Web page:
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Foreign deposits on the increase amid 'good news' for Irish banks

The growth in deposits from people overseas has been hailed by the government as a vote of confidence in our lenders.

Image: Images_of_Money via Flickr

IRISH BANKS HAVE seen an increase in the quantity of money deposited by people overseas, in what is being seen as a vote of confidence in our banking system.

Financial institutions saw deposits from other euro-area residents grow by €217million in August, with an additional €179million from investors elsewhere in the world. The increase form part of a trend which has seen overseas deposits generally on the increase since March of this year, though there was a dip in June.

The results have been hailed as “good news” for the Irish banking system by the government. A spokesperson for the Department of Finance told TheJournal.ie the figures reflected international endorsement of the government’s banking policy, and a growing confidence in the ability of Irish banks to weather the recession.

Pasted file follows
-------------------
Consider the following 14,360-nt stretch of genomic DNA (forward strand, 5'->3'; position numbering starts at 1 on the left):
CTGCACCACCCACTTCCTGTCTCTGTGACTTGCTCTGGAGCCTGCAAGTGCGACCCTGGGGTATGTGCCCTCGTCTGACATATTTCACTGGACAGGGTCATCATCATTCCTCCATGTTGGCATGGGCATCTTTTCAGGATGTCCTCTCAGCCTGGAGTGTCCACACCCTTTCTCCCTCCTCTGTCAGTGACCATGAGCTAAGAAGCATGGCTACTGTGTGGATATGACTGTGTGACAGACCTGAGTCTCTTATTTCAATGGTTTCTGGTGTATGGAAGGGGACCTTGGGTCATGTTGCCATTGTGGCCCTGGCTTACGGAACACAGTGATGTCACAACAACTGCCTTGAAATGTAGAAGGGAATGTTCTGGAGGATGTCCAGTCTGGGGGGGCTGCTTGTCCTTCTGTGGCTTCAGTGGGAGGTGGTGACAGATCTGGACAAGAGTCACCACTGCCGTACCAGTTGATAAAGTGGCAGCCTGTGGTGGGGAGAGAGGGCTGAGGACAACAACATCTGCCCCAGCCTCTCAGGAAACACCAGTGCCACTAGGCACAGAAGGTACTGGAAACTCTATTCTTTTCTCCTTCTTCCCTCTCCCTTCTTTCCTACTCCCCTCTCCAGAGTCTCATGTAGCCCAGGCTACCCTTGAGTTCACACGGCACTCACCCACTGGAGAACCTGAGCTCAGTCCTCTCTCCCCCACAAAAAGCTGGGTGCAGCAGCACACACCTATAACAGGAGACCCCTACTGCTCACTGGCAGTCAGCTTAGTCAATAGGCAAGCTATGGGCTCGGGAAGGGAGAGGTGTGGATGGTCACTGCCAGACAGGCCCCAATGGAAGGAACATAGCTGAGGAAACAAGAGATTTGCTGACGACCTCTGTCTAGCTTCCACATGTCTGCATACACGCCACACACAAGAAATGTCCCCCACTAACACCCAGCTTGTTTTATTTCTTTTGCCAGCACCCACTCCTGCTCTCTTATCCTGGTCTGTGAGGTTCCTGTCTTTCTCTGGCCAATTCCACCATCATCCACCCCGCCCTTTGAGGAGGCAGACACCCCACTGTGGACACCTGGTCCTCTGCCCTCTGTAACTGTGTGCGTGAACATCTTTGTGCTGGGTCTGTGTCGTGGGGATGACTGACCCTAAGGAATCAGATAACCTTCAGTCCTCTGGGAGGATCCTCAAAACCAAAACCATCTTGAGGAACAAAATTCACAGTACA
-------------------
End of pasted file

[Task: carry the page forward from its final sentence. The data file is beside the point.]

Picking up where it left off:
The spokesperson said: “The increase is a result of the government’s restructuring of the banking system, which has made the Irish banks more attractive to depositors and investors alike.”

However, overseas money held in our banks is still down year-on-year, with euro-area deposits 11.8 per cent lower than they were last August, Central Bank figures show. Private sector deposits from the rest of the world fell even more sharply, by 24.8 per cent.

At the end of August, Irish banks held €29billion in private deposits from other Eurozone countries, and €45.1billion from elsewhere in the world.

The news comes as interest rates on Irish ten-year bonds fell further to 7.6 per cent, down from highs of more than 14 per cent in July. Financial firm Glas Securities told the Irish Times the drop was “incredible”.

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Michael Freeman

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